Statins – side effects or nocebo effect?


We’re going back to November 2020 for this week’s note. The subject is topical because Dr David Diamond and I have recently received notification from the New England Journal of Medicine (NEJM) that our letter – in response to the article behind this week’s note – has been rejected for publication. The topic was also covered on BBC Radio 4’s Inside Health programme on January 12th, 2020 (Ref 1).

The story was first covered by the media in mid-November. The BBC headline at the time was “Most statin problems caused by mysterious 'nocebo effect', study suggests” (Ref 2). The media headlines came from a letter, which had been published in the NEJM entitled “N-of-1 Trial of a Statin, Placebo, or No Treatment to Assess Side Effects” (Ref 3).

The BBC article reported that "Most of the debilitating effects of statins are not caused by the drug, but by people believing it will make them sick, a UK study suggests." It continued: "The phenomenon is known as the ‘nocebo effect’ and may account for 90% of the ill health associated with the cholesterol-lowering drugs."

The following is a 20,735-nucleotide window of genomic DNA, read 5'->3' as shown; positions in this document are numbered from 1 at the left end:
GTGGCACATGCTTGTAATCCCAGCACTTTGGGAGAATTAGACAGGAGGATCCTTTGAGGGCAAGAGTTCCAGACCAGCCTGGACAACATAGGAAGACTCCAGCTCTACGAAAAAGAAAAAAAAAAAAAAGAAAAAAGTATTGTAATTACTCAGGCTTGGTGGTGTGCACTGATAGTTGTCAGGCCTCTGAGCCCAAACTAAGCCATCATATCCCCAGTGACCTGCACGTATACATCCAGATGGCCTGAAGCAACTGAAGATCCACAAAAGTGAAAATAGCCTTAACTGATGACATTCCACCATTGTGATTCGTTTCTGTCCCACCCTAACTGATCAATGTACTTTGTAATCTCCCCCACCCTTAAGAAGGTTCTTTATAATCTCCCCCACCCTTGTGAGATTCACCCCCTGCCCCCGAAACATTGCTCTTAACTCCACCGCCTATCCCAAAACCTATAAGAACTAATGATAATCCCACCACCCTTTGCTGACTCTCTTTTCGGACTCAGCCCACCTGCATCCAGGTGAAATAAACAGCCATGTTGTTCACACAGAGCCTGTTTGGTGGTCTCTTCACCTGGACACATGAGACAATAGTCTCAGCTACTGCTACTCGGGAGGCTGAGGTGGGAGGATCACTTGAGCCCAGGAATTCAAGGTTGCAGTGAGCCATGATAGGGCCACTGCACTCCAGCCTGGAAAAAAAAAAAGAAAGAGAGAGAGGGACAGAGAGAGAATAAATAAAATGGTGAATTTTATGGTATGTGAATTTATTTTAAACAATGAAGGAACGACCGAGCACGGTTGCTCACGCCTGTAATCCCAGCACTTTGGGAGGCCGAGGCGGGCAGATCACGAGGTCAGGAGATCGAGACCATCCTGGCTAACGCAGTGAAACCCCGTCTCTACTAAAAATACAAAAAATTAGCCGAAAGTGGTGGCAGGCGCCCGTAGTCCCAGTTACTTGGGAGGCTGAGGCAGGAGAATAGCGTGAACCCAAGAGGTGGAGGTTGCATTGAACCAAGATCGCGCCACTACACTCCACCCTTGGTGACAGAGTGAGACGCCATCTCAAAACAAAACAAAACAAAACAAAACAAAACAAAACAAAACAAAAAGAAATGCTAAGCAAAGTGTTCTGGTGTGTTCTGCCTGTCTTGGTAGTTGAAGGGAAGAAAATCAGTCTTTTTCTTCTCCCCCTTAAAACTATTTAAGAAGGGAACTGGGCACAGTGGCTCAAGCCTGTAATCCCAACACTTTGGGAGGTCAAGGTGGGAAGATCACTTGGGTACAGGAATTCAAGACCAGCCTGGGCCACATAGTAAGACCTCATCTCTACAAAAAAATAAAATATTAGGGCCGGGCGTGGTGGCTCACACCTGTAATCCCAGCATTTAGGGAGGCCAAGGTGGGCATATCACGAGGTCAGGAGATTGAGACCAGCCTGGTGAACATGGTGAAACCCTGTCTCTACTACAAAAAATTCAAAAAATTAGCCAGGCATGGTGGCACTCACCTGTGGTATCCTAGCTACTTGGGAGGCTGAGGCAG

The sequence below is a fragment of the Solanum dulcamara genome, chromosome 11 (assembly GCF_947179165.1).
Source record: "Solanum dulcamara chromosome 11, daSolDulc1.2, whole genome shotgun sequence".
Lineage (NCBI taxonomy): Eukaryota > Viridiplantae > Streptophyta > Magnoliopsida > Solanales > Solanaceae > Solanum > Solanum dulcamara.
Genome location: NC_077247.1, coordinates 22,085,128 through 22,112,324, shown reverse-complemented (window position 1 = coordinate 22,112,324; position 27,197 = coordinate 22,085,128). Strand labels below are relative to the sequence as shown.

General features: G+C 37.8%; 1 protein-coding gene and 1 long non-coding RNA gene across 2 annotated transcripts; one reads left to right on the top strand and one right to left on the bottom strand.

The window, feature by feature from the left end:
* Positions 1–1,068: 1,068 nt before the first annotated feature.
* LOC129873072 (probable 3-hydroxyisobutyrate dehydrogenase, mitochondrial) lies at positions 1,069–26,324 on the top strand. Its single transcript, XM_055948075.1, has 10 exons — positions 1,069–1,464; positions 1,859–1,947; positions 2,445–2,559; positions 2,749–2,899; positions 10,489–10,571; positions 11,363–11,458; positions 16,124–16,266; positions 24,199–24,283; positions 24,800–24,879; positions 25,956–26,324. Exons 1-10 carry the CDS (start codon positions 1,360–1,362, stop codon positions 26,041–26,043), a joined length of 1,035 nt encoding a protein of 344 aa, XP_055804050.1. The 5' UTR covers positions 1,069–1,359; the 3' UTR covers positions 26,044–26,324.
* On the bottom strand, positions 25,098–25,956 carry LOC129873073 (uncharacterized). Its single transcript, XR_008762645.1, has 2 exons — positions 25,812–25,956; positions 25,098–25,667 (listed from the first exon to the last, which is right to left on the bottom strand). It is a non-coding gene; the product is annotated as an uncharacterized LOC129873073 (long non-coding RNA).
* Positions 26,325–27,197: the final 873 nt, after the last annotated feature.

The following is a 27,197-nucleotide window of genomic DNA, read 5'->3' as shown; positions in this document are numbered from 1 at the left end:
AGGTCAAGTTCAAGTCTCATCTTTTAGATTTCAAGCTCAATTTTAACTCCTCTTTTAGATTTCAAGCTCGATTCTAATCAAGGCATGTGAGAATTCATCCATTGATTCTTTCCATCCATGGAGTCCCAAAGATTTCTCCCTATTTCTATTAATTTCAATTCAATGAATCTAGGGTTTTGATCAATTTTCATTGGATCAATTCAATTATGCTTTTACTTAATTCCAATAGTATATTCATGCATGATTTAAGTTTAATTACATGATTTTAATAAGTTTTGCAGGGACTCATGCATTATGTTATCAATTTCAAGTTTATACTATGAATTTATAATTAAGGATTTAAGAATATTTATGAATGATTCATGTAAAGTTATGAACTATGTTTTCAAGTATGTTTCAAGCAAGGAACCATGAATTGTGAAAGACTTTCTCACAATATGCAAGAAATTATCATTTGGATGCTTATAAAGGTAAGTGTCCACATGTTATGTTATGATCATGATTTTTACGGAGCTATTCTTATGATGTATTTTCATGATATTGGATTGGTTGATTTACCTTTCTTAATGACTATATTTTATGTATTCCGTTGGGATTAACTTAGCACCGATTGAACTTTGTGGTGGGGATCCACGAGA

The study

The trial involved 60 people – 49 of whom completed the 12 months of the trial. The trial took place between June 2016 and March 2019. To be included in the trial, participants had to be over the age of 18 and had previously taken and stopped statins “because of perceived side effects” (the use of the word “perceived” is judgemental from the outset). Inclusion criteria also specified that side effects should have been developed by participants within two weeks of them starting statins. We'll come to the exclusion criteria later.


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